12 Jaw-Dropping Flat Panels From CES 2010

3-D movies have long been ridiculed as the height of Hollywood gimmickry. Remember Jaws 3? (also known as Jaws 3-D). Yea, didn't think so.

But in spite of its inglorious history, 3-D is having a renaissance these days. The mega-blockbuster hit Avatar is showing that people are willing to don hokey looking 3-D glasses if the content is worthy of their attention. At CES 2010, flat panel displays that support 3-D were everywhere, serving as evidence that the technology is poised to make inroads in the home entertainment market.

The word 'obscene,' as defined by Merriam-Webster, means "so excessive as to be offensive." That's also an apt description of Panasonic's new 152-inch 3D HDTV, which attracted a large, pushy crowd to Panasonic's booth and inspired many awestruck, muttered oaths from onlookers.

This monstrosity features 4000 x 2000 resolution and self-illuminating plasma panels, which, according to Panasonic, are ideal for "rapid 3D image display." It's also ideal for home contractors, whose wall-removal services will be needed by anyone thinking of buying this flat panel, which measures around 7 feet high by 14 feet long. Panasonic isn't offering it to consumers yet, nor is it talking about how much it costs.

At CES 2010, Samsung unveiled its latest line of LED flat panel HDTVs, led by the deliciously designed LED9000. With a pencil-thin thickness of .3 inches, this 55-inch-bundle of TV viewing bliss was easily the most impressive flat panel at this year's event.

In addition to converting 2D television to 3D on the fly, LED9000 viewers can actually watch live television on a screen embedded in the television's remote control while they're watching Blu-Ray movies on the television itself. This may not be the most necessary feature ever created, but it's certainly one of the coolest. Samsung's LED9000 will be available this year at a yet-to-be-divulged price.

In addition to having one of the most visually stunning floor spaces at CES 2010, Samsung also unveiled an app store through which developers will be able to build applications that run on its stunningly well designed flat panel displays. In an age when everyone wants to be the platform for home entertainment, it's a telling move on Samsung's part.

"There will soon be dozens of apps that you'll access through a push button on your remote," said Tim Baxter, president of Samsung America, in a press conference at CES 2010. "Developers, if you thought it was fun building apps for three-inch phone screens, I have a 55-inch LED television I'd like to show you."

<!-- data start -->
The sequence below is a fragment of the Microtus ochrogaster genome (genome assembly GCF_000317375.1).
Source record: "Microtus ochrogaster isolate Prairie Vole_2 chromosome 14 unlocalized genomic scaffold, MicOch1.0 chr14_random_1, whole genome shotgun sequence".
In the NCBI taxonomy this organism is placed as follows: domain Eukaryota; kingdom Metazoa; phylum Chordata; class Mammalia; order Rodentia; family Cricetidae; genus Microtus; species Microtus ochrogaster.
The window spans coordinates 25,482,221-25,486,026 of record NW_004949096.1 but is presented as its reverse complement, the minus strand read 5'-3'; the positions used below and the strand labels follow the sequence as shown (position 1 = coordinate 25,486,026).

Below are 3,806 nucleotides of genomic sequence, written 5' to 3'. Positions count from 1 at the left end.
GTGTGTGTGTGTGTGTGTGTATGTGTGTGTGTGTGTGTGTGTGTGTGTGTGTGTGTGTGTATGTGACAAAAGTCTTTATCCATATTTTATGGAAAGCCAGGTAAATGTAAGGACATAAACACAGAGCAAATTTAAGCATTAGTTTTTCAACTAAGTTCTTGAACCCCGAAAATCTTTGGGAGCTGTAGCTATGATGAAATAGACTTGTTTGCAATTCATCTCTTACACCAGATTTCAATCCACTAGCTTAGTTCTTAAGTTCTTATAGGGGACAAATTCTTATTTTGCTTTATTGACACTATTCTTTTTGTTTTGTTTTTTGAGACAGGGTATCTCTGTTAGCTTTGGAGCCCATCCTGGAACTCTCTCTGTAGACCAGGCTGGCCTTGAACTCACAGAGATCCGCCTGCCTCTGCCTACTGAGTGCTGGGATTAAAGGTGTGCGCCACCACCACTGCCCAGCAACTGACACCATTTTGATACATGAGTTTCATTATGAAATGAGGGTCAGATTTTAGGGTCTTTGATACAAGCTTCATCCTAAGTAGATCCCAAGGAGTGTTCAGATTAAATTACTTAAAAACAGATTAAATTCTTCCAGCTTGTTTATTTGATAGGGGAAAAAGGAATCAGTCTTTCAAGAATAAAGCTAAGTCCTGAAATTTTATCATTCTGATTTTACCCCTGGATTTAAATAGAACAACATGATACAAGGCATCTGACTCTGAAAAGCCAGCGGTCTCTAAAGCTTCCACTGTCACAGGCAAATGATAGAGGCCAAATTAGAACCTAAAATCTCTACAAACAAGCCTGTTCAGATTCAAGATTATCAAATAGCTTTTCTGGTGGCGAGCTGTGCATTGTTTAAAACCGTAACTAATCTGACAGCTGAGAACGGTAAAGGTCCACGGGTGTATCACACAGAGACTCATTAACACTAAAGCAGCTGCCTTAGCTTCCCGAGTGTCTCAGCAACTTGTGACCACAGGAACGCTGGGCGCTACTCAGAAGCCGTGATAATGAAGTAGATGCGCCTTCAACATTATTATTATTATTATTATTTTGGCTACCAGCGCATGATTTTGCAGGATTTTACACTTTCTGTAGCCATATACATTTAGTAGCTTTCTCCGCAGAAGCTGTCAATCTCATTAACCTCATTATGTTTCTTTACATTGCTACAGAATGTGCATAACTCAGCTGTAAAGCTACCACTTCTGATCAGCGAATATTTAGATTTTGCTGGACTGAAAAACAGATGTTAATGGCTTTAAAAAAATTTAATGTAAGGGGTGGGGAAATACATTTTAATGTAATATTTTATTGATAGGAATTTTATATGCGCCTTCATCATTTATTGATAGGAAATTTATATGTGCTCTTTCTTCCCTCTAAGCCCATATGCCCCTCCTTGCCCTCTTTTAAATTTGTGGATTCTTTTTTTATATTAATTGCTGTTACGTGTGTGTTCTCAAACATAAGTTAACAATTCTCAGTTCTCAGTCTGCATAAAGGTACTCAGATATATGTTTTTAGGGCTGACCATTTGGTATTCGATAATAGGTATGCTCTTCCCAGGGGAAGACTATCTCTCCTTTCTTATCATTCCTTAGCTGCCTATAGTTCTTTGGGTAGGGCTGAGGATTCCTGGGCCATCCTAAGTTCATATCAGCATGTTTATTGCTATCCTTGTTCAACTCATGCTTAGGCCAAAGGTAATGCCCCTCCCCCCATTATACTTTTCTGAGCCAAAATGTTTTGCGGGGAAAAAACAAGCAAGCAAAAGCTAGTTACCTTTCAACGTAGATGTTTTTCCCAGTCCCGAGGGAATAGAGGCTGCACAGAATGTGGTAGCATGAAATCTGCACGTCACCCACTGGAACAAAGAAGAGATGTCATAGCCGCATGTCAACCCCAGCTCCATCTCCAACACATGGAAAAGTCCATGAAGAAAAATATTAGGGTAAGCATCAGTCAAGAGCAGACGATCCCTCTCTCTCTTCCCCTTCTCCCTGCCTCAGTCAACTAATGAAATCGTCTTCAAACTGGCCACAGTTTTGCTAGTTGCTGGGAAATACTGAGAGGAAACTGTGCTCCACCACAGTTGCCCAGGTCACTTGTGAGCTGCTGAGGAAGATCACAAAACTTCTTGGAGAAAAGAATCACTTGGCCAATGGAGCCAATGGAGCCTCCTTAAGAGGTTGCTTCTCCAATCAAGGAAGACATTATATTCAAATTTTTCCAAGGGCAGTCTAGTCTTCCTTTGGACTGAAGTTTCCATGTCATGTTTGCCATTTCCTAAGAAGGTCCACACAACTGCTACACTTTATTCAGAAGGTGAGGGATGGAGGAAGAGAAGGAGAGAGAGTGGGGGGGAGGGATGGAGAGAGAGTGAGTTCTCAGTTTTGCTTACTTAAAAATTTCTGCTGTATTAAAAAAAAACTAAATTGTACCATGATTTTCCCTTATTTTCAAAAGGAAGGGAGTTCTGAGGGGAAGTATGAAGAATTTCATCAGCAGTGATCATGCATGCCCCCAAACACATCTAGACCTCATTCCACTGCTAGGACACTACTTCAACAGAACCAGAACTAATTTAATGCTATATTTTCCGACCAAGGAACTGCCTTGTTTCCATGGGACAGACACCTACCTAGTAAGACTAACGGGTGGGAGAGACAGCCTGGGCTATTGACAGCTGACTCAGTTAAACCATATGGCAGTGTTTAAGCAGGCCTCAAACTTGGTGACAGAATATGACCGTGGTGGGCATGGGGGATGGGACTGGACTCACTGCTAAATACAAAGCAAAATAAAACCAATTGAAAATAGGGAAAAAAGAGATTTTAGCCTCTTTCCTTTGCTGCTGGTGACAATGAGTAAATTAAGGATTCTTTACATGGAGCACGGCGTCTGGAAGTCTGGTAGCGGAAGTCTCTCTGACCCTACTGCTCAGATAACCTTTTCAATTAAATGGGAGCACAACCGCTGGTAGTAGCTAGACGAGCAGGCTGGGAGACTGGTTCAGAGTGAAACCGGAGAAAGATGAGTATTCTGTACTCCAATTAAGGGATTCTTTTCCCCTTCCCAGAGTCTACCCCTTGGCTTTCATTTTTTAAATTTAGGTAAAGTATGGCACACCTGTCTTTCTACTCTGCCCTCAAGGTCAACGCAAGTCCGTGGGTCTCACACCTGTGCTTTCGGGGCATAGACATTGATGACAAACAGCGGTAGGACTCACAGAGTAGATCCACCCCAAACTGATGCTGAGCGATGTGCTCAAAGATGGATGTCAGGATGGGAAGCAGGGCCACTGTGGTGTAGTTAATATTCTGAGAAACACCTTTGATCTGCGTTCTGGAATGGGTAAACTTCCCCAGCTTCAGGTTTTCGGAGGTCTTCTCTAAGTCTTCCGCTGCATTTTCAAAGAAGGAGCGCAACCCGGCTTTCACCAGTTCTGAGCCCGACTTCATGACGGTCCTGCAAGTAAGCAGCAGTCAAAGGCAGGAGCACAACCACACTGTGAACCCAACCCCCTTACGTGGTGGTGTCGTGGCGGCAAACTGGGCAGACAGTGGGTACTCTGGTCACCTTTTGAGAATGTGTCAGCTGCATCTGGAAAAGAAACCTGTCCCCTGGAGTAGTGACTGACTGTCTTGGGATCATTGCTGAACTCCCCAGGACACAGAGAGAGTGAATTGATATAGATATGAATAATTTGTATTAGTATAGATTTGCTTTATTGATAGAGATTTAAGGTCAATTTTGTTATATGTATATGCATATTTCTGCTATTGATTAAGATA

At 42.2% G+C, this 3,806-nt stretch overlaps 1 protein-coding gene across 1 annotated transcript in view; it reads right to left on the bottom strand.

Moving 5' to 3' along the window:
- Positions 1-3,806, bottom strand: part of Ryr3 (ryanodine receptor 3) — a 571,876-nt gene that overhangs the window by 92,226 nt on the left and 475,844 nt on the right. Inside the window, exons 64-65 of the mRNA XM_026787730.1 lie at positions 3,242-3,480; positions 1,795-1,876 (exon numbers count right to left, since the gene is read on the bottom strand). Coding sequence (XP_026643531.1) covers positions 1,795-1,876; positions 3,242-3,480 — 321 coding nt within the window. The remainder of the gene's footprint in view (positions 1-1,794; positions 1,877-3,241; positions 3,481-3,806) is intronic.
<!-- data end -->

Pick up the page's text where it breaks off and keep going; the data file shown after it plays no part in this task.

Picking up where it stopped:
LG at CES 2010 showed off its Infinia LE9500, a 55-inch display that features a blazing refresh rate of 480Hz, supports 3D television playback, and uses LG's "magic wand" remote, which uses functionality similar to that of Nintendo's Wii console.

When the LE9500 hits the market this spring, LG will stake its claim in the fast growing market for flat panel LED 3D HDTV displays that make people drool with envy and never want to leave their homes. LG's floor space was just as dazzling as Samsung's, and the two vendors look poised for a competition for eyeballs that may ultimately make people forget about the existence of fresh air and the outdoors.

LG also showed off its 55 inch full LED "ultra-slim," a prototype flat panel with a depth of just 6.9 millimeters. This product isn't launching anytime soon, but did serve as evidence that there's plenty more on the way in LG's R&D pipeline.

Sharp's LE920 Aquos LED LCD television comes in 68-inch, 60-inch, and 52-inch models and is optimized for fast-moving video with built-in technology that eliminates blur and artifacts. Sharp plans to launch the LE920 in May but has yet to specify pricing, although it's safe to say that these won't be available in the bargain bin at your local Best Buy.

China-based TCL Corp. is little known in the U.S. But at CES 2010, the vendor was all about 3-D HDTVs, and this 46-inch model gave an accurate representation of all the technology can bring to the viewing experience. By offering 3-D glasses to everyone who passed, TCL's show floor reps were evangelizing 3-D in a way that bodes well for their ability to compete in this fast developing market.

Toshiba gave CES 2010 attendees a peek of what's to come with its 1920 x 1080p full HD flat panel, which features resolution of 3840 x 2160p. But the star of the show was Toshiba's Cell TV processor, which up-converts 2D televised content to 3D on the fly and gives a dramatic boost to the computing power of conventional televisions.

An early 3-D pioneer, Sony has been steadily building its 3-D hardware and content portfolio. At CES 2010, Sony unveiled a sleek new line of 3-D enabled Bravia flat panel televisions that attracted throngs of curious CES attendees to its floor space for a better look. These flat panels are so well designed that they look impressive even when the power is turned off.

Sony's Bravia HX Performance line of flat panels emphasize the cinematic elements of the viewing experience as opposed to the Internet-connected ones, and showcase in stunning fashion how far 3-D display technology has progressed in a relatively short time. The mind boggles to consider how much more advanced the technology could be in just a couple years' time.

China-based Hisense lacked the flashiness of the better known flat panel vendors, but the company brought a line of impressive products to the show, such as this 55-inch LED backlight 3D TV. Hisense Chairman Zhou Houjian became the first head of a Chinese company to deliver a keynote in the 43-year history of CES.